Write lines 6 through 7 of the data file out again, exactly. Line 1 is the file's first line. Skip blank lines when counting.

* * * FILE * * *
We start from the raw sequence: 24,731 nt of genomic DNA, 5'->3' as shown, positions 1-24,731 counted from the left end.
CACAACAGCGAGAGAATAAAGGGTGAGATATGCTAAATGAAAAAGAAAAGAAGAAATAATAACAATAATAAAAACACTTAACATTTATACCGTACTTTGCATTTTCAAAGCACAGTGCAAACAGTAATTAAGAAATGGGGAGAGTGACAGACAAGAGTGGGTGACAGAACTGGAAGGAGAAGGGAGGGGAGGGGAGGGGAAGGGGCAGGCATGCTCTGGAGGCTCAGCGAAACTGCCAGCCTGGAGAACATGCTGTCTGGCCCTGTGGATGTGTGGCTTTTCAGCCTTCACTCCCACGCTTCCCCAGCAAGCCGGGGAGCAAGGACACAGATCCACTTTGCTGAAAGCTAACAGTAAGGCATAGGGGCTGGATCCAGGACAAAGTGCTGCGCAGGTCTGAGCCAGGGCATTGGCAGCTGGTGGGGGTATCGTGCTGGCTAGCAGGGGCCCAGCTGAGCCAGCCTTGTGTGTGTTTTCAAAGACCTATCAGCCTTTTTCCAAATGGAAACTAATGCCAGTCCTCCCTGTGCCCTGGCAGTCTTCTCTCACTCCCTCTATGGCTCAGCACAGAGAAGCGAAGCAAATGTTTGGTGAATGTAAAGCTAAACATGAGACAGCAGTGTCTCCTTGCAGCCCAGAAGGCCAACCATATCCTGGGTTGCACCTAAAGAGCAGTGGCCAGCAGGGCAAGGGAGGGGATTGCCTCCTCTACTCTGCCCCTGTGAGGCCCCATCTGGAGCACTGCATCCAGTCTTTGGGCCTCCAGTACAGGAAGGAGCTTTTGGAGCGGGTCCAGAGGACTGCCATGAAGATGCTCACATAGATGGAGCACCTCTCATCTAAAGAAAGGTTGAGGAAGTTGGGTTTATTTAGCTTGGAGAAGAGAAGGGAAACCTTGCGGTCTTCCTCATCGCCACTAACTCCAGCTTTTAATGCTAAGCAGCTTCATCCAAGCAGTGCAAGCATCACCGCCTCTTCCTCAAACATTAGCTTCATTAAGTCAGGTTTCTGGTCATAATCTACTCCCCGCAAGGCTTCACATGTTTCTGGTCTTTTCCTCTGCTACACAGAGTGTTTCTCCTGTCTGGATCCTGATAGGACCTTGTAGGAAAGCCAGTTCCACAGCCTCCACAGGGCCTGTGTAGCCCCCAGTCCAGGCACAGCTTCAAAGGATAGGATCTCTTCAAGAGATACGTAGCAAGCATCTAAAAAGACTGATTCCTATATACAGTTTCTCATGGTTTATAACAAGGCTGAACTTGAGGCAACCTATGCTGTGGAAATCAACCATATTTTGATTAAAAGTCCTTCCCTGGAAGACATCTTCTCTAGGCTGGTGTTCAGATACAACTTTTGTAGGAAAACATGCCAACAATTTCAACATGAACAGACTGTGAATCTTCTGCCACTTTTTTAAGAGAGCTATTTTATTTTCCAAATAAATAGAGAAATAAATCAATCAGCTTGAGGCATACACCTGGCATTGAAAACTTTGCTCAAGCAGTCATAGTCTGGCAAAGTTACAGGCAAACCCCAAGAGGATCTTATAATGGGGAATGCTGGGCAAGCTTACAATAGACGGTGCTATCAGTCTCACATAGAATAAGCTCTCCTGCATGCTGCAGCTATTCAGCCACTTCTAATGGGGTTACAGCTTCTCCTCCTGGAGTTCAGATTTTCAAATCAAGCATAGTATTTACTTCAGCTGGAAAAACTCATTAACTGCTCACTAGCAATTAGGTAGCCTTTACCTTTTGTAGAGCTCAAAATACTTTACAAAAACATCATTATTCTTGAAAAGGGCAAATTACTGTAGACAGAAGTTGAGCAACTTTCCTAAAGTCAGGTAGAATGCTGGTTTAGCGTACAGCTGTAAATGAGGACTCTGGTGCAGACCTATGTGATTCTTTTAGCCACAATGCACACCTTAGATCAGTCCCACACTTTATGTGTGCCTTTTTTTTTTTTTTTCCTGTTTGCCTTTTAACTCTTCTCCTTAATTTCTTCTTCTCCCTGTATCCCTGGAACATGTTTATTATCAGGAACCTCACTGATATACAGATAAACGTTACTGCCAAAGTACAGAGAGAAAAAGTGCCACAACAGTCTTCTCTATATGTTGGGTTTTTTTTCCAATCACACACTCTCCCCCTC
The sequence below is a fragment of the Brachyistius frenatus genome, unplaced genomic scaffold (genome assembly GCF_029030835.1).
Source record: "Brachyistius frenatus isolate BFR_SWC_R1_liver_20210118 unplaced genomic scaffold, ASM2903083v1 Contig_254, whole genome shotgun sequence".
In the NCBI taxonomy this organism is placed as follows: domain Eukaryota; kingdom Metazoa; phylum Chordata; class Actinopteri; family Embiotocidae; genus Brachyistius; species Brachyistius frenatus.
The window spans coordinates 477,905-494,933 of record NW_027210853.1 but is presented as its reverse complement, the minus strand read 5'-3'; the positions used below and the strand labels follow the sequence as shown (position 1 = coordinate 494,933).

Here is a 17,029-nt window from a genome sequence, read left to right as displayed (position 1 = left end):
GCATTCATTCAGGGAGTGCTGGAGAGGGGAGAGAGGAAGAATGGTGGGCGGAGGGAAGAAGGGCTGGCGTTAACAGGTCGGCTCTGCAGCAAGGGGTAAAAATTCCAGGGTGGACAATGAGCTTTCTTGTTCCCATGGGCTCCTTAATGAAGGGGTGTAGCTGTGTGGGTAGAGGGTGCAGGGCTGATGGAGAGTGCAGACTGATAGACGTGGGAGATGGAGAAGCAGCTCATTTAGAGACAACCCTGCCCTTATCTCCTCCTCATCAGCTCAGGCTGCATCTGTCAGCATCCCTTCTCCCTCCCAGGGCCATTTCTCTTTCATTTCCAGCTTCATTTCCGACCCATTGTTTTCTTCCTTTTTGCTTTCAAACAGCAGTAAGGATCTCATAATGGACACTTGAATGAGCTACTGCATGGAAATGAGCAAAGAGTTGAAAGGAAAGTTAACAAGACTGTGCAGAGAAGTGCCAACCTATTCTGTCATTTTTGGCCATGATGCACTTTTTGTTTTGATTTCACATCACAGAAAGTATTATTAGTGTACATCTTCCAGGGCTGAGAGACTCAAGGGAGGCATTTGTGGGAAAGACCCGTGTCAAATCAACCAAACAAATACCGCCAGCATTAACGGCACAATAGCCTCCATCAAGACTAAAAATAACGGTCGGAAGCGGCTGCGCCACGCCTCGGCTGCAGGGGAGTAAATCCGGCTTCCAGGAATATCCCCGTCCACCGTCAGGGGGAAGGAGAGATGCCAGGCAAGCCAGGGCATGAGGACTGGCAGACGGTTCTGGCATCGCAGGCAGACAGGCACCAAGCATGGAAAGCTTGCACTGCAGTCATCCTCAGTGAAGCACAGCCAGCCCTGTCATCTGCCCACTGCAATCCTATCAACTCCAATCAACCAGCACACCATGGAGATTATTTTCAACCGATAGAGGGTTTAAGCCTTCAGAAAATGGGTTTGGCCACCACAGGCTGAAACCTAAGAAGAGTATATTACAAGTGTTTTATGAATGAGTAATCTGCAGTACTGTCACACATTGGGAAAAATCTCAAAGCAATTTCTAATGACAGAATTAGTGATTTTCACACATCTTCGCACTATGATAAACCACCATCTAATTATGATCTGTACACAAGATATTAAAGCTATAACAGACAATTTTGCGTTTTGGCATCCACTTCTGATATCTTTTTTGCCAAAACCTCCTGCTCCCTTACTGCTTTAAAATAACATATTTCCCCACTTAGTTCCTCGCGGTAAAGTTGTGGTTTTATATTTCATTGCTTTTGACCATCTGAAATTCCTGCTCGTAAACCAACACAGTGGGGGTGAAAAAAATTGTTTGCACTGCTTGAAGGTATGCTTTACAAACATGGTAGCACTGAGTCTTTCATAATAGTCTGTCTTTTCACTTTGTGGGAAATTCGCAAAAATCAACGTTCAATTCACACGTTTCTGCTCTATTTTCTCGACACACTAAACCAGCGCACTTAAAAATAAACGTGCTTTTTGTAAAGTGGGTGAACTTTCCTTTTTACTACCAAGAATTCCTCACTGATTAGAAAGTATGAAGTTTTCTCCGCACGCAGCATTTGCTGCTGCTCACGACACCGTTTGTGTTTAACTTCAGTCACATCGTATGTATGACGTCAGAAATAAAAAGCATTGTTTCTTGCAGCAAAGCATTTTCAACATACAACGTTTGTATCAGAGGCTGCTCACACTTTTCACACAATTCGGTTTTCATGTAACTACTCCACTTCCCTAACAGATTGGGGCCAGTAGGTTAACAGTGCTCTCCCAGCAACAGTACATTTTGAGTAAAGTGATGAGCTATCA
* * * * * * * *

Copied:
The window spans coordinates 477,905-494,933 of record NW_027210853.1 but is presented as its reverse complement, the minus strand read 5'-3'; the positions used below and the strand labels follow the sequence as shown (position 1 = coordinate 494,933).

Here is a 17,029-nt window from a genome sequence, read left to right as displayed (position 1 = left end):